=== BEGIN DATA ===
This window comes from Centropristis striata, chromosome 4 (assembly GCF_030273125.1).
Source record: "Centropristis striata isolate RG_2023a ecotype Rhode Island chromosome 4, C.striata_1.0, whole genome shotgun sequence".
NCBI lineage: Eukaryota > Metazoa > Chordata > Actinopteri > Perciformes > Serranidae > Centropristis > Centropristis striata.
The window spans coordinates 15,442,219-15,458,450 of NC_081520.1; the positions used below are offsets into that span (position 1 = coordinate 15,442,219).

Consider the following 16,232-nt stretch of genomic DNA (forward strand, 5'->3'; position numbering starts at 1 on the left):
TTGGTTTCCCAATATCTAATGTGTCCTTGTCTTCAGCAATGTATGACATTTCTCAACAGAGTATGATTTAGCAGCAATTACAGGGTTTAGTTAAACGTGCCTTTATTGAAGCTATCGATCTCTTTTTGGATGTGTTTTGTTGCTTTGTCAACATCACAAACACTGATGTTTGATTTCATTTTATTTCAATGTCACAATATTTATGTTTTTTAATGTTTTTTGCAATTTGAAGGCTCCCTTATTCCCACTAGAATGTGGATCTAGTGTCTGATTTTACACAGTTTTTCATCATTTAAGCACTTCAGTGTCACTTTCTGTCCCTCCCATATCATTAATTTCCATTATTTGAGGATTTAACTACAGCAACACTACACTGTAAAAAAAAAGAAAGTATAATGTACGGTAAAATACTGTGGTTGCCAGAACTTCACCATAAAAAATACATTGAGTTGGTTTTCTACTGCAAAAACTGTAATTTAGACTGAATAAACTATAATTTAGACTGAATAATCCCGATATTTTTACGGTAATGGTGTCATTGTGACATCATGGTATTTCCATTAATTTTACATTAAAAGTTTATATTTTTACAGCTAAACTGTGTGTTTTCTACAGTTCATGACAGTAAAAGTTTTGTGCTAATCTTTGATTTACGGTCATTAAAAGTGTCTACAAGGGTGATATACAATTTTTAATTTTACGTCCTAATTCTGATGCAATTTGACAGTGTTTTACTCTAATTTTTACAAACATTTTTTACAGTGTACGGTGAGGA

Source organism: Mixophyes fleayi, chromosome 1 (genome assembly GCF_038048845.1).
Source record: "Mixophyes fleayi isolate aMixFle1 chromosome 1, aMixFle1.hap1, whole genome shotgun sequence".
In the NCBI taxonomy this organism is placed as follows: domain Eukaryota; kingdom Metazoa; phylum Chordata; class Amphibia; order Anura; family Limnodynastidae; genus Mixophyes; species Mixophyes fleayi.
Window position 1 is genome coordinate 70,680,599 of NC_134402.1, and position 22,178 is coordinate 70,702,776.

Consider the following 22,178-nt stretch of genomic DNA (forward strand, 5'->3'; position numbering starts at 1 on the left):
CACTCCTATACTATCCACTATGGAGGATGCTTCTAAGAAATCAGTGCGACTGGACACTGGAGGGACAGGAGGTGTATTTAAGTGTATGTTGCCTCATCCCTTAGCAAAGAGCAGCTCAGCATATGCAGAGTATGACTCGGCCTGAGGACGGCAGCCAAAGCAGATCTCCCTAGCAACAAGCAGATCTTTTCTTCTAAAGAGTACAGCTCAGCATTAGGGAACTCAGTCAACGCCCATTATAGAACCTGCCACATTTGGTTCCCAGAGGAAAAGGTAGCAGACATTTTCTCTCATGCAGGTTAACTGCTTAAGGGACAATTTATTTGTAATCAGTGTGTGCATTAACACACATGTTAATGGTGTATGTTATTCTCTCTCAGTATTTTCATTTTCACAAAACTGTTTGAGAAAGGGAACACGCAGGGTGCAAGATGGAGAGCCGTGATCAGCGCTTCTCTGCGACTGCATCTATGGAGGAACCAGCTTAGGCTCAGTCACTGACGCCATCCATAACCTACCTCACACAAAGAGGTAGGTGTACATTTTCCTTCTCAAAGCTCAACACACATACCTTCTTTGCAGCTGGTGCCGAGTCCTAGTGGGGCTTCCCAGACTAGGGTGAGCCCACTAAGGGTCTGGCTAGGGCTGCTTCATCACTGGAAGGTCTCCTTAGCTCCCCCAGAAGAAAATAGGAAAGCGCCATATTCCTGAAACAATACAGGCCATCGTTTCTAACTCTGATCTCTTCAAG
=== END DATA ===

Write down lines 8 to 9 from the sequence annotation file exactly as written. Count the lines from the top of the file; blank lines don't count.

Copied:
Source record: "Mixophyes fleayi isolate aMixFle1 chromosome 1, aMixFle1.hap1, whole genome shotgun sequence".
In the NCBI taxonomy this organism is placed as follows: domain Eukaryota; kingdom Metazoa; phylum Chordata; class Amphibia; order Anura; family Limnodynastidae; genus Mixophyes; species Mixophyes fleayi.